(Reuters) – Teva Pharmaceutical Industries Ltd. has reached a $ 225 million deal to resolve allegations that the drugmaker incited an opioid epidemic in Texas by improperly marketing addictive painkillers, state prosecutors said on Monday.
Texas Attorney General. General Ken Paxton said Teva agreed to pay $ 150 million over 15 years and provide generic Narcan worth $ 75 million, a drug used to counteract the effects of opioid overdoses.
The deal is the largest Teva has met in the more than 3,500 lawsuits. it faces attempts to hold it and other drug companies responsible for an opioid abuse epidemic that has led to hundreds of thousands of overdose deaths over the past two decades nationally.
The Israeli drugmaker previously settled with Oklahoma and Louisiana. Teva did not recognize crime as part of Monday's deal.
Teva has long sought to address the thousands of state, county and municipal opioid lawsuits it faces, offering in 2019 to donate $ 23 billion in opioid addiction drugs and pay 250 $ 196 million over 10 years.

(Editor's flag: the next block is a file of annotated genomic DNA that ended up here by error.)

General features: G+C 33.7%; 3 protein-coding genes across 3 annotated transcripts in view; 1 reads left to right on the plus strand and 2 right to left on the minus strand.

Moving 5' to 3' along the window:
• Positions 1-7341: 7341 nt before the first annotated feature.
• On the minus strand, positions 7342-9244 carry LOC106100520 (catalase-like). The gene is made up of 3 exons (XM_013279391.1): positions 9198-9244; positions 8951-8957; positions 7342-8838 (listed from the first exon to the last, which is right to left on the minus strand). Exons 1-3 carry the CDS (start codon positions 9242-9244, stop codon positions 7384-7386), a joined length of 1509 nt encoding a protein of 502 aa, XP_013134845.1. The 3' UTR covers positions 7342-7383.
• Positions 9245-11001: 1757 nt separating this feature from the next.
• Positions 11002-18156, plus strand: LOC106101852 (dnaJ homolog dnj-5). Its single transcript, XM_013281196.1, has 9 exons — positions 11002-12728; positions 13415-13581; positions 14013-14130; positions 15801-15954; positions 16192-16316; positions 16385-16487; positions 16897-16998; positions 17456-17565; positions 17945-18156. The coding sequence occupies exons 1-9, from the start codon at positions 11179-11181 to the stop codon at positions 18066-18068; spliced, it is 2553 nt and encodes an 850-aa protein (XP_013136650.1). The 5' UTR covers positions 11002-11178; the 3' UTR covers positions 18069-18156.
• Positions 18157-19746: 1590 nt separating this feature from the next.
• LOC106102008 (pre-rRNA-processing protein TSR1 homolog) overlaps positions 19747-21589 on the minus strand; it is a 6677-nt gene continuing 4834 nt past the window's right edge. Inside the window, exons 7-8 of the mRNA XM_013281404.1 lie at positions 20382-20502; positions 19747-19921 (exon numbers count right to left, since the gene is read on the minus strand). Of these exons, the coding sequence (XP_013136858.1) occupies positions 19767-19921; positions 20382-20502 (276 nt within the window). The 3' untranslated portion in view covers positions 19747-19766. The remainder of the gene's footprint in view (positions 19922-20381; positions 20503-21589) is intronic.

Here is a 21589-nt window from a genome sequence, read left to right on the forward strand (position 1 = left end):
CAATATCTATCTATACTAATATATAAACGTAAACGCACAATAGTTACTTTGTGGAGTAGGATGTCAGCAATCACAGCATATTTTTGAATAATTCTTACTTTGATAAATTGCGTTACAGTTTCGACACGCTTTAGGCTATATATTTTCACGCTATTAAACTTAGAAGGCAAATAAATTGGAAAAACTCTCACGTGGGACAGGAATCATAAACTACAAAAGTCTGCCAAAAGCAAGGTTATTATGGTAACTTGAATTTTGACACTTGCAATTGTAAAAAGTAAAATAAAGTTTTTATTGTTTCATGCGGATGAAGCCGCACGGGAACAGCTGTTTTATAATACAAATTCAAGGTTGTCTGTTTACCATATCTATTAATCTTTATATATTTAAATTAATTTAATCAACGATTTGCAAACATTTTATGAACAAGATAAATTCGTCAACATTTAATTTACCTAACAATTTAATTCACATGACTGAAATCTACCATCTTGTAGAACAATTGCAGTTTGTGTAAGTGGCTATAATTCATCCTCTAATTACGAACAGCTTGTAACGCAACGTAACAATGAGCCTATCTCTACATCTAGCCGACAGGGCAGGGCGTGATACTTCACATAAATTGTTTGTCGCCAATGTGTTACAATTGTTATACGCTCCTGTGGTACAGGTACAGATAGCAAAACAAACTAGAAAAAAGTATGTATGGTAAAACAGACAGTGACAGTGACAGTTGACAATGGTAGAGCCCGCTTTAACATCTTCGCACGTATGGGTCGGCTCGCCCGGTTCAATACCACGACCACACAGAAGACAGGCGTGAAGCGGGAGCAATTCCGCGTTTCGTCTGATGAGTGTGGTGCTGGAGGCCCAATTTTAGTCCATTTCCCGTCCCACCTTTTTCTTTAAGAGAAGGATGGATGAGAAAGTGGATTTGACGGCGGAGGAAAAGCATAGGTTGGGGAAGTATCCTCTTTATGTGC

Attorneys general from four states, including Texas, negotiated that proposal with Teva. But no nationwide conciliation agreement ultimately resulted after lawyers for some of the plaintiffs questioned the true value of the drugs.
Kåre Schultz, Teva's CEO, said in a statement that it "continues in Teva's best interest to put these cases behind us. and continue to focus on the patients we serve every day. "
The settlement came after a jury in a similar case in the state of New York and two counties in December found Teva responsible for allegations that they engaged in misleading marketing practices that incited
A California judge a month earlier ruled that Teva and three other drugmakers could not be held responsible for causing the epidemic in several major counties in that state.